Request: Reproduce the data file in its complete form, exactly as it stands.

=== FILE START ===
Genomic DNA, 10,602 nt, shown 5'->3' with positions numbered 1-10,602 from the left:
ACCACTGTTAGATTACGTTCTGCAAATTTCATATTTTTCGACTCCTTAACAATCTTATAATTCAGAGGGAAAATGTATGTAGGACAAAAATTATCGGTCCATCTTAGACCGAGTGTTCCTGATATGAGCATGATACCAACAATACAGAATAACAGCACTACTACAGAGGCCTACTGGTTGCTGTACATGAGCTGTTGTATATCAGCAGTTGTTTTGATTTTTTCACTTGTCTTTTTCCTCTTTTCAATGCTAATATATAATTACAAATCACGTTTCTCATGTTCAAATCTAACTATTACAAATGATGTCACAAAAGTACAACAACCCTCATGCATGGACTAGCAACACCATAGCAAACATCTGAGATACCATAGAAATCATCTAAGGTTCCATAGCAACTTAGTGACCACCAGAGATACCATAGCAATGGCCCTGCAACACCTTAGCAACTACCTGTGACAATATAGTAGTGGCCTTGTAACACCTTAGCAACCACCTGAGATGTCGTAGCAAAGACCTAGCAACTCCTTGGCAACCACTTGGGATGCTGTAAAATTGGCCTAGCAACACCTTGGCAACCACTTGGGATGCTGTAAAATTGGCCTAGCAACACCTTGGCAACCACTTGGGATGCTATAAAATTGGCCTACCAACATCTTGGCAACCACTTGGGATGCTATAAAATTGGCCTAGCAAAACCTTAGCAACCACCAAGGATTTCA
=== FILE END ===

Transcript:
Genomic DNA, 10,602 nt, shown 5'->3' with positions numbered 1-10,602 from the left:
ACCACTGTTAGATTACGTTCTGCAAATTTCATATTTTTCGACTCCTTAACAATCTTATAATTCAGAGGGAAAATGTATGTAGGACAAAAATTATCGGTCCATCTTAGACCGAGTGTTCCTGATATGAGCATGATACCAACAATACAGAATAACAGCACTACTACAGAGGCCTACTGGTTGCTGTACATGAGCTGTTGTATATCAGCAGTTGTTTTGATTTTTTCACTTGTCTTTTTCCTCTTTTCAATGCTAATATATAATTACAAATCACGTTTCTCATGTTCAAATCTAACTATTACAAATGATGTCACAAAAGTACAACAACCCTCATGCATGGACTAGCAACACCATAGCAAACATCTGAGATACCATAGAAATCATCTAAGGTTCCATAGCAACTTAGTGACCACCAGAGATACCATAGCAATGGCCCTGCAACACCTTAGCAACTACCTGTGACAATATAGTAGTGGCCTTGTAACACCTTAGCAACCACCTGAGATGTCGTAGCAAAGACCTAGCAACTCCTTGGCAACCACTTGGGATGCTGTAAAATTGGCCTAGCAACACCTTGGCAACCACTTGGGATGCTGTAAAATTGGCCTAGCAACACCTTGGCAACCACTTGGGATGCTATAAAATTGGCCTACCAACATCTTGGCAACCACTTGGGATGCTATAAAATTGGCCTAGCAAAACCTTAGCAACCACCAAGGATTTCA